In FIG. 1 the reference numeral 1 designates a crank casing in which a crankshaft 2 powered by a motor--not shown--has been journalled. The crankshaft 2 is fastened to a connecting rod 3 which in turn activates a piston rod 5 supported by a cylindrical guide 4. Between said guide 4 and the piston rod 5 support rings 6 have been fitted.
The lower end of the piston rod 5 has been fastened to a membrane piston consisting of a disc shaped member 7 contacting on its upper as well as on its lower side a membrane 8 resp. a membrane 9. The said two membranes 8 and 9 are clamped between a ring shaped member 10 and flanges 11 and 12 of a housing having two parts 13, 14. The said housing 13, 14 surrounds the piston rod 5 the member 7 and the membranes 8, 9. The lower part 14 of the housing 13, 14 has an opening 15 connecting its interior with a resonance tube 16. The said resonance tube 16 has only been partly shown. It has a length adapted to the desired sound frequency and the connection between the lower part 14 of the housing and the resonance tube 16 has been established by bellows 17. The lower membrane 9 and the housing part 14 form walls of a chamber 18.
The two membranes 8, 9 are made of a material conventionally used for membranes--normally a web covered with rubber. The ring shaped member 10 clamped between the flanges 11 and 12 are provided with a radially directed bore 19 connected to a vacuum source (not shown). The desired vacuum should be sufficient to cause the two membranes 8, 9 to constantly become bent inwardly towards each other--i.e. even when a maximum sub pressure is prevailing in the resonance tube 16 and even when the member 7 is accelerating to maximum extent.
Near its periphery the member 7 has been shaped to be of continuously decreasing thickness. The upper side of the member 7--which mainly is plane--has thus near its periphery a downwardly curved part 20 causing a decrease of the mechanical stress on the membrane 8. The lower side of the member 7 has a correspondingly curved part 21 near its periphery serving to decrease the mechanical stress on the membrane 9. Also the ring shaped member 10 has correspondingly curved surface parts 22 and 23 near the ring opening.
During operation of the sound generator air is evacuated via the bore 19 from the space between the membranes 8 and 9. The two membranes 8, 9 will closely come into contact with the upper resp. the lower surfaces on the two members 7 and 10. This is because the vacuum prevailing in the space between the membranes 8 and 9 is greater than the vacuum which is erected above the upper membrane 8 during the maximum downward acceleration of the membrane piston--resp. greater than the vacuum which is erected below the lower membrane 9 during the maximum upward acceleration of the membrane piston. In case no vacuum existed between the two membranes they would flutter and cause fatigue breakdown of the membrane material due to changes of the directions of stresses.
Now the two membranes 8, 9 will become constantly inwardly bent towards the space between them, and they will always be exposed to a tensile force--although a varying one. This will cause a substantial increase of the life time of the membranes--they should be able to perform at least 50 million piston strokes without cracking.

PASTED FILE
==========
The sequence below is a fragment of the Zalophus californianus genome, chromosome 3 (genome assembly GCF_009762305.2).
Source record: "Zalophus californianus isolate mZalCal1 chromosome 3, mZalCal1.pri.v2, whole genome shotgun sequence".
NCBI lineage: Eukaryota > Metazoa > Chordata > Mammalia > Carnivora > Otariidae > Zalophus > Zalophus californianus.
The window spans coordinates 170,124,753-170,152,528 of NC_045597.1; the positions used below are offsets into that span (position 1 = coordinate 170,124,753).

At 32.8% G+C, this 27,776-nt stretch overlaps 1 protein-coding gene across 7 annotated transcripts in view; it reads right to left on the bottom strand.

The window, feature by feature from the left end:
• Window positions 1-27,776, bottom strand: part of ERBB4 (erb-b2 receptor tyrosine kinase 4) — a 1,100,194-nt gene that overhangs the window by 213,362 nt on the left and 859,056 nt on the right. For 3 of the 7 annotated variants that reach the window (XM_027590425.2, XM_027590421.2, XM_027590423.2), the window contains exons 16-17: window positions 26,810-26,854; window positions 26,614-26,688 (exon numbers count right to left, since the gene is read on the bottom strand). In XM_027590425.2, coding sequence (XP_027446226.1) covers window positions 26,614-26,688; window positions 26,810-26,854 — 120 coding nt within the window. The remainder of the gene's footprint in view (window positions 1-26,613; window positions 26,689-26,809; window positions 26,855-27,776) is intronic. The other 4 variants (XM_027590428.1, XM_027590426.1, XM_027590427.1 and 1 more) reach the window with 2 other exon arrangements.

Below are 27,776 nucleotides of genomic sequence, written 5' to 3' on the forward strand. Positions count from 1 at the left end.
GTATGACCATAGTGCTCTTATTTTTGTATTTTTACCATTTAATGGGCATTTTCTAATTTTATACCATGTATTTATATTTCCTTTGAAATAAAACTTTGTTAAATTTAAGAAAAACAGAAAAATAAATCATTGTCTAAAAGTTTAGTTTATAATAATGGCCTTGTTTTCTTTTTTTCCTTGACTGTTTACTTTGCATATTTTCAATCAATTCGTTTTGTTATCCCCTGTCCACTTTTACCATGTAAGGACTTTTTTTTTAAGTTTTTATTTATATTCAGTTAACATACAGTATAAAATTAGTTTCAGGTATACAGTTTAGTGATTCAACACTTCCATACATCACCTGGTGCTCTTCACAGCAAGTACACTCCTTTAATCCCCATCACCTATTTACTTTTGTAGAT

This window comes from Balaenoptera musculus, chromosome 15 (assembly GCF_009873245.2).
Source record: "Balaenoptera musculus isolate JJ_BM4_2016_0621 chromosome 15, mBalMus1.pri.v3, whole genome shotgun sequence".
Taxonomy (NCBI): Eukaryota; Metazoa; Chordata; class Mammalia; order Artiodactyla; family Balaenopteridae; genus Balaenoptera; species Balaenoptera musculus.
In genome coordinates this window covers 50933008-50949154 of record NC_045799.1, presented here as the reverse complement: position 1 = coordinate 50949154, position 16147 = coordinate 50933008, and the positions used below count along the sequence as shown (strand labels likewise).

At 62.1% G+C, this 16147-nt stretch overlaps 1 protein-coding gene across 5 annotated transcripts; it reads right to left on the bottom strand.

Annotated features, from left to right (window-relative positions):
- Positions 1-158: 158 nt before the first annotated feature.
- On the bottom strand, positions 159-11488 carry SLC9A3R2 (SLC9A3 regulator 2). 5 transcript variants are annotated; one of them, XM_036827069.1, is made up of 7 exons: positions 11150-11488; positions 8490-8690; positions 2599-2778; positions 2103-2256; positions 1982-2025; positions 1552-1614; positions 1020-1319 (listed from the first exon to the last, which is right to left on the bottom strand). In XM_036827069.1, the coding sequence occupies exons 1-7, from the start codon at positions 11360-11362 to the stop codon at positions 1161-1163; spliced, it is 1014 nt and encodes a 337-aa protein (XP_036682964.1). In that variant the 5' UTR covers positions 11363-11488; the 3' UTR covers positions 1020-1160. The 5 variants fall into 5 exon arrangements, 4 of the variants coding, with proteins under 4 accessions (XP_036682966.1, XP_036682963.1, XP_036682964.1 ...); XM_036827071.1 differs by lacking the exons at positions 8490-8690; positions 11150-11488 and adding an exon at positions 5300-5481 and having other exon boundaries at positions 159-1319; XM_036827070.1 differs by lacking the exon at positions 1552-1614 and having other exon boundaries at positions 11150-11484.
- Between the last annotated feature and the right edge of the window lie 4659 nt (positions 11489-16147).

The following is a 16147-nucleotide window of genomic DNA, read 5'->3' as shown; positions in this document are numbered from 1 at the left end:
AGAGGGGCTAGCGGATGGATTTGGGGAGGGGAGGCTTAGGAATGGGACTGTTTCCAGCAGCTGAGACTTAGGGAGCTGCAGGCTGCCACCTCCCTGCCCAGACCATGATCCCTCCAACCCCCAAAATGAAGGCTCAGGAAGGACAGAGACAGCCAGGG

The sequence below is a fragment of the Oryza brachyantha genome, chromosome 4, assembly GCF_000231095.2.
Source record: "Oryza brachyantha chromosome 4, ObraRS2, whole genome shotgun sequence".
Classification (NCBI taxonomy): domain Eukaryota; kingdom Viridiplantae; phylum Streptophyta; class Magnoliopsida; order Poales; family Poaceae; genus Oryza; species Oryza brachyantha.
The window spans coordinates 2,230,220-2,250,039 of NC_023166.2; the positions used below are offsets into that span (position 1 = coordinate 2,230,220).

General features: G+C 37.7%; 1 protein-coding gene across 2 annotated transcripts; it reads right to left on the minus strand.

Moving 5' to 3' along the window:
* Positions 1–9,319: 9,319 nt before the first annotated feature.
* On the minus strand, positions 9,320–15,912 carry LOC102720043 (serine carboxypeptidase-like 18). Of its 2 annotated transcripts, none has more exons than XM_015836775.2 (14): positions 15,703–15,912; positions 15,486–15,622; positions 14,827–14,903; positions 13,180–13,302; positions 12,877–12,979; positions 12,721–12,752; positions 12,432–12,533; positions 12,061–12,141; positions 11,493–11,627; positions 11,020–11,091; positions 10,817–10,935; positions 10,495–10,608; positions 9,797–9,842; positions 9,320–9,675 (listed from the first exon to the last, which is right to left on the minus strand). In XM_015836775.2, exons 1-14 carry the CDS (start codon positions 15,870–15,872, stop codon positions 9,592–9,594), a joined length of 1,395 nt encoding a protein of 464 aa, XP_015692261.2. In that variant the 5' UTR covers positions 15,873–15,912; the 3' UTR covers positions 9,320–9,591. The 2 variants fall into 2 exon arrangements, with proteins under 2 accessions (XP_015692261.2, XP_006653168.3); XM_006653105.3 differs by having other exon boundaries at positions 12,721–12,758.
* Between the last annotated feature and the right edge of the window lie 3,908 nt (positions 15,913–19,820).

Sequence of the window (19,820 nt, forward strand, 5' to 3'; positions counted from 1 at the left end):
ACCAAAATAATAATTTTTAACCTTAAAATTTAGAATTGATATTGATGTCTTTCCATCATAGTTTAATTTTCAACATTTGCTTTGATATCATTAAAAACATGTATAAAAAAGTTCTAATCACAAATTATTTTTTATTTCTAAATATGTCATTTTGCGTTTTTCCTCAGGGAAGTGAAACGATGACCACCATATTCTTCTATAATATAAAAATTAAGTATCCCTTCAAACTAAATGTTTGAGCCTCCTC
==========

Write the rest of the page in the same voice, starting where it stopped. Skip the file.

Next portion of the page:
The FIGS. 2-4 show three different relative positions of adjacent parts of the two members 7 and 10 during a piston stroke.
FIG. 2 shows the upper end position of the piston 7-9 in which the speed of the piston is zero and the downward acceleration is of maximum value in case the motor is performing a steady rotation. If no vacuum existed between the two membranes 8, 9 the upper membrane 8 would not (as now shown) have been contacting the curved surface part 20 of the member 7. During the following downward travel of the piston the contact between the curved surface part 20 of the member 7 and the upper membrane 8 starts to decrease steadily. This is also the case regarding the contact between the lower membrane 9 and the curved surface part 23 on the member 10. Similarly--during the downward movement of the piston as shown in FIGS. 2-4 contact will be established between the curved surface 22 on the member 10 and the upper membrane 8 as well as between the curved surface 21 on the member 7 and the lower membrane 9.
FIG. 5 shows how a single membrane would flutter during the oscillations of the piston. The fully drawn lines show the position of the membrane during an upward movement of the piston, whereas the dotted lines show the membrane position during the downward movement of the piston.
The vacuum between the two membranes 8 and 9 may be provided by means of any kind of vacuum pump--e.g. a water ejector pump. The vacuum provided is easily kept at a value ensuring that the two membranes always are exposed to a tensile stress (however a varying one). Therefore, fatigue breakdown of the material in the membranes due to stresses of varying directions caused by air pressure variations in the chamber 18 will not occur.
By measuring the vacuum in the space between the membranes 8, 9 continuously it is easy to check that the membranes are intact.
A sound generator according to the present invention is cheap in operation, it may be used in the food industry and it is completely sealed against entrance of abrasive, finely divided material into vital parts of the sound generator.